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Courtesy of Brian Rogers

In "Clytigation: State of Exception" (Nov. 11-14), Clytemnestra, played by Michelle Ellsworth, just wants to be left alone.

Clytemnestra achieves this through a mind-boggling labyrinth of portals and protocols, each with a unique numbering and bizarre requirements. At the center of this production by Chocolate Factory Theater is Clytemnestra's body double Jadd Tank, who is bestowed with the duty of executing her hiding protocols, such as Protocol 21 "Hiding in Dance," Protocol 81 "Hiding in Religion," and Protocol 17 "Illusion of Pleasure."

In this contemporary take on a classic myth, Ellsworth reframes the millennia-old Greek villain as a middle-aged woman driven to the point of breakdown by the near constant surveillance she faces after murdering her husband. "Clytigation" makes many references to modern symptoms of surveillance culture—the audience can readily identify allusions to Edward Snowden and the National Security Agency—that encourage complicit chuckles from the audience.

The audience is invited into Clytemnestra's manic world through feats of gadgetry: a coin-operated choreography generator with a mobile-ready website, a typewriter to livestream audience comments, and even a crying machine to outsource your catharsis.

Not to be outdone, Tank's live performance from within a wooden box lined with blue fabric blazes just as brightly. Through blue screen processing by Max Bernstein, Tank navigates a rapid-fire array of scenes that showcase his versatility as a dancer. Tank, at one moment entrapped in a Mario game, skillfully jumps into frappés and pirouettes, and then transitions to humping the wall in an aquarium.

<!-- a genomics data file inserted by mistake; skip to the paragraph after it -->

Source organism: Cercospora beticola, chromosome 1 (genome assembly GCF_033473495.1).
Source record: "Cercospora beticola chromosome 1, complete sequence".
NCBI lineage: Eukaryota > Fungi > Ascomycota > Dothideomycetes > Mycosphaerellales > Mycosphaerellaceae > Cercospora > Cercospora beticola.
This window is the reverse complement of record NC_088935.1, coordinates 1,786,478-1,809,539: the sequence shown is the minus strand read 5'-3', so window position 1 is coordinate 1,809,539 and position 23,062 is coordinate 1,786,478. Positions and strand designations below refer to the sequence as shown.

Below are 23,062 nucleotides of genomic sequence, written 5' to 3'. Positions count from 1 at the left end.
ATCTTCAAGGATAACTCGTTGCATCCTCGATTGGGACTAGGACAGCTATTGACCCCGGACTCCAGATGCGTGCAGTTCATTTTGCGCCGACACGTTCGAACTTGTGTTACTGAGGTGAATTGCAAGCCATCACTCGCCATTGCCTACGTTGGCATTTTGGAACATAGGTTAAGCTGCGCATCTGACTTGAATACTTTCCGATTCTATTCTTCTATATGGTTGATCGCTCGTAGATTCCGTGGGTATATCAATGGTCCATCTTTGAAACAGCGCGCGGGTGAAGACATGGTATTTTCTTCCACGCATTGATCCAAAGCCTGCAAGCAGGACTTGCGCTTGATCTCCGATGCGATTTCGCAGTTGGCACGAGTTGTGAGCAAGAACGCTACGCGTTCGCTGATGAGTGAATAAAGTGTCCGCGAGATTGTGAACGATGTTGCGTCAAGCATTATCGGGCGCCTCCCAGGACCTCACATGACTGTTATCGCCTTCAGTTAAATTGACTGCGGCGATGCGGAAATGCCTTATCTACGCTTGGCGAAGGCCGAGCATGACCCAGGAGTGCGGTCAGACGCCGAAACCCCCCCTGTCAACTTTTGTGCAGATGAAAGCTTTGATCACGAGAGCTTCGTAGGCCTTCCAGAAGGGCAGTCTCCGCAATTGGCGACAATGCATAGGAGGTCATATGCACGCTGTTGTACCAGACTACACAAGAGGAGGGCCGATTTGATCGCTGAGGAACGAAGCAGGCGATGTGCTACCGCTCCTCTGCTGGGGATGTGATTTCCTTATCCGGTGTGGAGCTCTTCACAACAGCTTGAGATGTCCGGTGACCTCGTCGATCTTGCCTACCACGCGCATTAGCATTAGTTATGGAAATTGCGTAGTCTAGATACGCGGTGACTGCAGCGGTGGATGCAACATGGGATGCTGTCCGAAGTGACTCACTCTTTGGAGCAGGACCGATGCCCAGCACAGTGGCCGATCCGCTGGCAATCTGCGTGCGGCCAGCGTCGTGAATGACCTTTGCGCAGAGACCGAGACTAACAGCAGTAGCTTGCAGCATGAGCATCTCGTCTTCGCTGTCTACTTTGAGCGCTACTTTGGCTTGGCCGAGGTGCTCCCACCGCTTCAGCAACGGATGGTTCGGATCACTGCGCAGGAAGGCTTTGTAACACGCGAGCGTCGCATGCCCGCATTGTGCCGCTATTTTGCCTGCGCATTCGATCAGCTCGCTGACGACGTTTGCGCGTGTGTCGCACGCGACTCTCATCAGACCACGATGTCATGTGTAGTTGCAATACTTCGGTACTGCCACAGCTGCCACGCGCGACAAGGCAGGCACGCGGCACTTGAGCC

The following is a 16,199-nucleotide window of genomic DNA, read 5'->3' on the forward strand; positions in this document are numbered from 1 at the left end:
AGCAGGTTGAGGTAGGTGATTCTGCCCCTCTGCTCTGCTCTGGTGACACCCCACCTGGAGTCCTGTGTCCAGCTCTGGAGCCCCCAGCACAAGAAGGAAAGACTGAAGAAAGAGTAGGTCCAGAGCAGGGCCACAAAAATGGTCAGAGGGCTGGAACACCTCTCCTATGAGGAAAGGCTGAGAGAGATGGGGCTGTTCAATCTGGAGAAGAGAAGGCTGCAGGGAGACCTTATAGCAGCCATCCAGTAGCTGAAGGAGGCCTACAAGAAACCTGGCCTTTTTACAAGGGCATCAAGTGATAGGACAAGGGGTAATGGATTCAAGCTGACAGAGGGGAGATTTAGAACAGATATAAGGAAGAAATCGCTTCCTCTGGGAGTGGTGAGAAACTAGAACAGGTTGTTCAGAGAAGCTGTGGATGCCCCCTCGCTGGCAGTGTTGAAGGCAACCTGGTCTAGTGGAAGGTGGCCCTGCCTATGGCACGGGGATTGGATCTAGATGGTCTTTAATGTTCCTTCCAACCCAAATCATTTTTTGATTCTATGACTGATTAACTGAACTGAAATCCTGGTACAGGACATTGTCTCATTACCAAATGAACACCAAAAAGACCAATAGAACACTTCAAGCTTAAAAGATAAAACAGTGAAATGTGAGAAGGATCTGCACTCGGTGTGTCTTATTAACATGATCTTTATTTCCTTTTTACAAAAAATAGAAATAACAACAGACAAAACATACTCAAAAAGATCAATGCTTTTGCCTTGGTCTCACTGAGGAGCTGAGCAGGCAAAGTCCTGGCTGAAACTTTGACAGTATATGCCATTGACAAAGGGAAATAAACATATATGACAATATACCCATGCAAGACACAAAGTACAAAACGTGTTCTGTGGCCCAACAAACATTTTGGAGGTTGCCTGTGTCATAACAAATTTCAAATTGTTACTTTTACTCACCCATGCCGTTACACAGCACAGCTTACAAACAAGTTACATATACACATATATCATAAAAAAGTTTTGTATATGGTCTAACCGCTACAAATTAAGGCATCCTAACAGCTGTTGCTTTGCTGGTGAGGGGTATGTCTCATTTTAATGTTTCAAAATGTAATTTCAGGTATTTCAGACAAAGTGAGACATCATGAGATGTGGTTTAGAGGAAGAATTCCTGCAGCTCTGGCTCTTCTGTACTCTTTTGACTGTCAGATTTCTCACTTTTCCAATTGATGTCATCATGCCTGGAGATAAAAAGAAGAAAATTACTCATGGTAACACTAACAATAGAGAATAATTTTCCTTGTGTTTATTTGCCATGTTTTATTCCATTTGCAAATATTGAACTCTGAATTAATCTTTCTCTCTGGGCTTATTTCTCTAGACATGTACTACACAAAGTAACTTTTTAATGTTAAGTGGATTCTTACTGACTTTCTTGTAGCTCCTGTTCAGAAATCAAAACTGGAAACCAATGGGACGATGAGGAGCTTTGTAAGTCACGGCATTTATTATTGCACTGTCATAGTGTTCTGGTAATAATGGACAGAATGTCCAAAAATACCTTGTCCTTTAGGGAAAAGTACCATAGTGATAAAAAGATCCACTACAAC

Although its titular character is borrowed from Greek tragedy, this performance is pleasantly light on references to Greek drama. And while the performance does tip its hat to scenes from "The Oresteia," such as Clytemnestra's dream sequence in which she breastfeeds a snake, Ellsworth assumes no prior knowledge of Greek tragedy.

Throughout the show, an operator—Ellsworth's sister Ann Ellsworth—stands by to answer any questions on the show phoned in by the audience via an on-location telephone in a considerate gesture to those unfamiliar with the story.

The power of "Clytigation" lies in its ability to distill the themes underlying the ancient Greek work rather than belaboring text and semantics. In the prologue, Clytemnestra promises that she will "stay as true to the original vision." In this regard, the work delivers.

In the original dramatic trilogy, "philos-aphilos" (Greek for "love-in-hate") suggests that the act of murder is always directed at one's own body. Ellsworth takes this literally through the physical ordeals to which she subjects her body double, Tank.

Tank takes feedback from Clytemnestra: He wears a shock collar endured with visible distress, is suspended by the ankles, and puts on socks while balancing on one foot. The sadistic nature of Clytemnestra's protocol also adds a darker layer to Ellsworth's interpretation of Clytemnestra, going beyond the frazzled woman.

It is not easy to make a Greek play centered on bloody spousal murder digestible to modern audiences, but "Clytigation" did exactly what one of Clytemnestra's elaborate protocols prescribed. By "Hiding in Art" the darker themes of vulnerability and manipulation, Ellsworth renders the drama meaningful to all.

hu.fangda@columbiaspectator.com | @ColumbiaSpec

Clytigation play review interpretive dance
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